Federal law bars anyone who has been convicted of a felony involving dishonesty or breach of trust from willfully engaging in or participating in the business of insurance. It is a criminal offense, found under the the Violent Crime Control and Law Enforcement Act of 1994, Title 18, United States Code, section 1033. Furthermore, it is a criminal offense for any person to willfully employ, or willfully permit, such “prohibited persons” to participate in the business of insurance without the required written consent. A “Prohibited Person” may be an officer, director or employee of an insurance agency or an insurance company, an agent, solicitor, broker, consultant, third party administrator, managing general agent, or subcontractor representing an insurance agency or insurance company who engages in or transacts the business of insurance.
The Act does not provide an exemption for prohibited persons who currently hold an insurance license. And it is the responsibility of insurers and producers to make a diligent effort to identify employees or prospective employees who may be prohibited persons, and to ensure that prohibited persons are not engaging in the business of insurance in violation of the Act or CDI’s regulations.
There is an exception, however. It is called the “1033 Consent Waiver.” It provides for waiver in three instances:

  1. A prohibited person who is currently engaged in the business of insurance in California must immediately file a 1033 consent waiver application, pay the application fee, provide all required documentation and receive written consent before continuing to engage in such business.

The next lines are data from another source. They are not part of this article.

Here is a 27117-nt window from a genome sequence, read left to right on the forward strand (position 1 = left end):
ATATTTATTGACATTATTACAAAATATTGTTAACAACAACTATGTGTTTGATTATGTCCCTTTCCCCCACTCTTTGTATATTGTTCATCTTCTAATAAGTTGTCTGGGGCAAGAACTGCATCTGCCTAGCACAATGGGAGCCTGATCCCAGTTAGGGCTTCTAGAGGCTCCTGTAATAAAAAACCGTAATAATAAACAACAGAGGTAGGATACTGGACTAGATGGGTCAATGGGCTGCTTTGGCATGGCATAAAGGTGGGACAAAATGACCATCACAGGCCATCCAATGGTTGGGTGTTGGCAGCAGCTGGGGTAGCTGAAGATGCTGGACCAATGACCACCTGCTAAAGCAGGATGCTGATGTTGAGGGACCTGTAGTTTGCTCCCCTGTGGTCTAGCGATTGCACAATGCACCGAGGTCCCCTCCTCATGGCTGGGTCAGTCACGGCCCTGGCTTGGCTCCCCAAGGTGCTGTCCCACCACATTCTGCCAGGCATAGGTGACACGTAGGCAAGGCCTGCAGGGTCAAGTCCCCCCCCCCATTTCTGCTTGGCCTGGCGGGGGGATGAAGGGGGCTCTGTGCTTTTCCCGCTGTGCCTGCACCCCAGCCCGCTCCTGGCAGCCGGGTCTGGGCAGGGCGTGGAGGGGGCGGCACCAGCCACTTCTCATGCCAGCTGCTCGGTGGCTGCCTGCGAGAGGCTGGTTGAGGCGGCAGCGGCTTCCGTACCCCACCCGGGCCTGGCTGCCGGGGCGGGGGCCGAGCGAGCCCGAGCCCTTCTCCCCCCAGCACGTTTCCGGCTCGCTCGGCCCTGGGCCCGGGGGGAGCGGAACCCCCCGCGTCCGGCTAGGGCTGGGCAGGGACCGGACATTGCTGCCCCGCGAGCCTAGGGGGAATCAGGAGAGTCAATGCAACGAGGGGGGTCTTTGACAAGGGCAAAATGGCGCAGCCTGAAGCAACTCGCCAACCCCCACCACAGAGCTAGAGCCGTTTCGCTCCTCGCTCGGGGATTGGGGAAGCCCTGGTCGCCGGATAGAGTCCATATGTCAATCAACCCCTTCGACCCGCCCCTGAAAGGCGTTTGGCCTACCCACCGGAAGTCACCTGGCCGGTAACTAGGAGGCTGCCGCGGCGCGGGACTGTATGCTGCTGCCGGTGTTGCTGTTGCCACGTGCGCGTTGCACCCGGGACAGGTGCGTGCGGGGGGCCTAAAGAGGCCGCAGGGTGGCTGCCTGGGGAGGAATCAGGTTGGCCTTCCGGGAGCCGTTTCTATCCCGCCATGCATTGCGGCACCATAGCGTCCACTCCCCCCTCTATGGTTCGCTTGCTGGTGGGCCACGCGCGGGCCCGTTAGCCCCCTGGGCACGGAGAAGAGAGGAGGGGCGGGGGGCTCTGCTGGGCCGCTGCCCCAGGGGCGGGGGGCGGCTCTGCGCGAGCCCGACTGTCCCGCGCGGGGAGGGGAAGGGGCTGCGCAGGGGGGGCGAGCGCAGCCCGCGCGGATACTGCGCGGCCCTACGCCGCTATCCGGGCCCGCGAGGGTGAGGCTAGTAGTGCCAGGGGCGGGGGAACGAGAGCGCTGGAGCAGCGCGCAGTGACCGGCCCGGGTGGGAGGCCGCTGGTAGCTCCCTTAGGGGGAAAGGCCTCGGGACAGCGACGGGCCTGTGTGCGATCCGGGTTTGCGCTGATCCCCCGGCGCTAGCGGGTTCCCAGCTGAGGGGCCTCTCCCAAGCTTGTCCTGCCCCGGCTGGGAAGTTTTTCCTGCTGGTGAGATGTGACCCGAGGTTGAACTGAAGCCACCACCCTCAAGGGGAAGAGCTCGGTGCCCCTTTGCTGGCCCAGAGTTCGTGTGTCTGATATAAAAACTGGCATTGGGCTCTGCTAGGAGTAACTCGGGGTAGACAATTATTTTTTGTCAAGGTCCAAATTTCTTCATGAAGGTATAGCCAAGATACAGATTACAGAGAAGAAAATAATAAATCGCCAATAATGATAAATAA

2. A prohibited person who proposes to engage in the business of insurance in California must file a 1033 consent waiver application, pay the application fee, provide all required documentation and receive written consent before becoming engaged in such business.
  3. A prohibited person who intends to engage in or become licensed in the business of insurance in California with a foreign insurer or a nonresident licensee must obtain the written consent of his or her domiciliary insurance regulatory official prior to engaging or continuing to engage in the business of insurance in California.

The California Department of Insurance (CDI) promulgated regulations (Title 10, California Code of Regulations, Chapter 5, Subchapter 1, Article 4.5, Section 2175.1 to 2177.14) setting forth the process and requirements for requesting written consent under these three exceptions. These regulations set forth:

  • the process and requirements to request the Commissioner’s written consent;
  • the circumstances under which the consent will be granted;
  • the circumstances under which consent will be revoked; and,
  • the process to appeal denial of the written consent.

All 1033 Consent Waiver applicants must be fingerprinted. Factors to be considered by the Commissioner in granting or denying an Application for Written Requests for Consent will include, but are not limited to the following:

  • The nature and severity of the crime.
  • The length of time since the conviction
  • The injury and/or loss caused by the Prohibited Person. Whether the conviction is related to the business of insurance.
  • Whether the Prohibited Person received a pardon from the sovereign that convicted him.
  • Whether the Prohibited Person completed parole or probation.
  • Whether a breach of trust, dishonesty or a violation of the Act was involved.
  • Strength of character reference letters.
  • The person’s business and personal record before and after the conviction.
  • Whether and to what extent the person has made material false statements in an application, renewal or in other documents filed with the Commissioner.
  • Whether and to what extent the person has made material false statements in applications or other documents filed with other State or federal agencies.
  • Whether the Prohibited Person’s conviction was expunged.
  • Whether the conviction was received in a foreign country.

Failure of the Prohibited Person to comply with all the terms and conditions will result in the termination of the Written Consent and if applicable, summary revocation of the license to transact the business of insurance in California or a foreign jurisdiction.
The federal statute, California regulations, and other related information, including the application for written consent, are available on the CDI web site at  1033 application filing requirements.